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All the Ways To Hack a Smart City

As cities embrace software and become smart, they also get more hackable.
April 8, 2015, 2:00pm
​Image: Jen​s karlsson/Flickr

​In the fourth Die H​ard, a team of high tech terrorists hacks Washington D.C.'s traffic lights to cause a major jam all over the city, and makes computers explode remotely. The group almost hacks its way to chaos and destruction—if it wasn't for Bruce Willis' legendary action hero John McClane, who obviously prevails in the end.

The movie is an over the top flick made to shock and awe (don't worry, hackers can't make your computer explode). But some of the security issues it highlights since it came out in 2007 have already become reality. Last year, IOA​ctive security researcher Cesar Cerrudo dem​onstrated that it was pretty easy to hack into traffic control systems used all over the world, potentially causing dangerous traffic jams.

A year later, Cerrudo says that was only the beginning. Cities all over the world are embracing software that makes parking systems, traffic control, energy management and other systems smart—all technology to make cities smarter, meaning more connected, efficient and automated.

But on the flip side, smarter and connected often means hackable.

"It's a matter of time until someone launches an attack over some city infrastructure or system."

"It's a matter of time until someone launches an attack over some city infrastructure or system," Cerrudo told Motherboard. "Of course it's not something simple, but it's possible."

On Wednesday, Cerrudo published a pa​per on all the ways someone could hack a smart city. Most of the ways he described don't necessarily require a skilled hacker a la Die Hard 4.0. But rather, they're possible because vendors and city governments are simply overlooking or not even thinking about security when deploying these new technologies.

In this report, Cerrudo did not focus on any particular technology, but studied all the security issues that are common to many of these systems, such as lack of (or poorly implemented) encryption, the difficulty of patching complex systems when bugs are revealed, or the simple fact that city government lack resources to prepare and respond to cyberattacks.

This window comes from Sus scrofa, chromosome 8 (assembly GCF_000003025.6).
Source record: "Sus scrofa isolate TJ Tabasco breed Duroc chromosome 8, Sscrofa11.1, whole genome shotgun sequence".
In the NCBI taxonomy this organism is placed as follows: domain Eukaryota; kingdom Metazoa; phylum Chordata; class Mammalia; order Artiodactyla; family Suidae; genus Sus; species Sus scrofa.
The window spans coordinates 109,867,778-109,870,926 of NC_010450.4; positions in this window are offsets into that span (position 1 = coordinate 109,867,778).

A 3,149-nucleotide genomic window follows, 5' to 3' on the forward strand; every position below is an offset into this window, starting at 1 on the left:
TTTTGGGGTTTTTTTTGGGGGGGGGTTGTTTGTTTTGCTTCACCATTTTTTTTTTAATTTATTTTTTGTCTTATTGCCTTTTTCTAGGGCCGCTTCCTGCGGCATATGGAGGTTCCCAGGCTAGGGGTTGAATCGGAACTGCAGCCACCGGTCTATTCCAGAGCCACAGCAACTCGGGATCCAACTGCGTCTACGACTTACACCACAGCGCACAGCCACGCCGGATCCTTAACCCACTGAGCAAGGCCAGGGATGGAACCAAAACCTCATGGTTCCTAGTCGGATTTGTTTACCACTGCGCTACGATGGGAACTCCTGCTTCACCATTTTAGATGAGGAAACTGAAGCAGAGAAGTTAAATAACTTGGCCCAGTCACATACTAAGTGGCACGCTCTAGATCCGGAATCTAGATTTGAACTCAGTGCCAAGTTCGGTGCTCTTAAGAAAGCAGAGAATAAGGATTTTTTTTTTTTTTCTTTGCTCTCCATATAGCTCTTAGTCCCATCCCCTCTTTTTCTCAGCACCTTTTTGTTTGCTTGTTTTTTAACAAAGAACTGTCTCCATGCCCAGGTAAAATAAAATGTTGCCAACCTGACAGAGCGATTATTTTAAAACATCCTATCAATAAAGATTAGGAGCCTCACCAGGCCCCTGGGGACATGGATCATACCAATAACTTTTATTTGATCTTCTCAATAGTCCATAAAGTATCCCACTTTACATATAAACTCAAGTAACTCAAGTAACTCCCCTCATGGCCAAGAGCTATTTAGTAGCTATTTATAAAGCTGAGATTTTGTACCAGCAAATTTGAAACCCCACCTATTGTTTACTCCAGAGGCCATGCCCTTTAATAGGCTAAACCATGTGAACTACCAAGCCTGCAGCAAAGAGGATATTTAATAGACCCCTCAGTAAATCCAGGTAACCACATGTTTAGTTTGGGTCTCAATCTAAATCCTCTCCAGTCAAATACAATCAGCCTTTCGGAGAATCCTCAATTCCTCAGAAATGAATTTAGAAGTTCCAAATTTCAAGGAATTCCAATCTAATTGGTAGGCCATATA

The underlying problem, Cerrudo said, is that in many cases the manufacturers of these smart devices just don't know better.

"This is a global issue," Cerrudo said. "There are new vendors that used to do just hardware in the past, now they have to do software and don't know almost anything about security, they don't have the skills or the knowledge to make this new software secure."

The car industry is facing a similar problem. Cars are becoming computers on wheels, and hackers and security researchers have shown that the manufacturers don't know how to make them secure time and again in the last couple of years. That's why, for example, Tesla hired a well-known and respected Apple hacker to help secure its cars.

It'd be easy to dismiss Cerrudo's warning as theoretical or perhaps even a bit of FUD (fear, uncertainty, and doubt).

But the researcher backed up his claims with examples of computer bugs that in the past created big problems for cities. For example, a computer glitch was ​a k​ey factor in the famous 2003 blackout—the largest in North American history—that caused an estimate of $6 billion and caused 11 deaths. And in 2013, a bug caused a shut​down of the San Francisco public train system BART, trapping between 500 and 1,000 passengers.

"Imagine what could happen if an attacker could trigger bugs like these," Cerrudo wrote in the report.

"Just playing with a couple of intersections you can cause a big chaos."

There's even a precedent of a real city hack. In 2006, two Los Angeles traffic engineers were accu​sed of tampering with the city's traffic control system to mess with the light sequences at four main intersections of the city, causing a gridlock that lasted days.

"Just playing with a couple of intersections you can cause a big chaos," Cerrudo told Motherboard, adding that traffic control systems are probably the ones he would attack if he were a cyber criminal intent on messing up with a city.

But for Cerrudo, the point of his report is not to give criminals ideas, it's to get city officials and manufacturers to be more prepared for when hackers actually hit.

"The goal of this paper is to open people's minds, to open companies minds and government's too," Cerrudo said. "To see the problem and do something about it."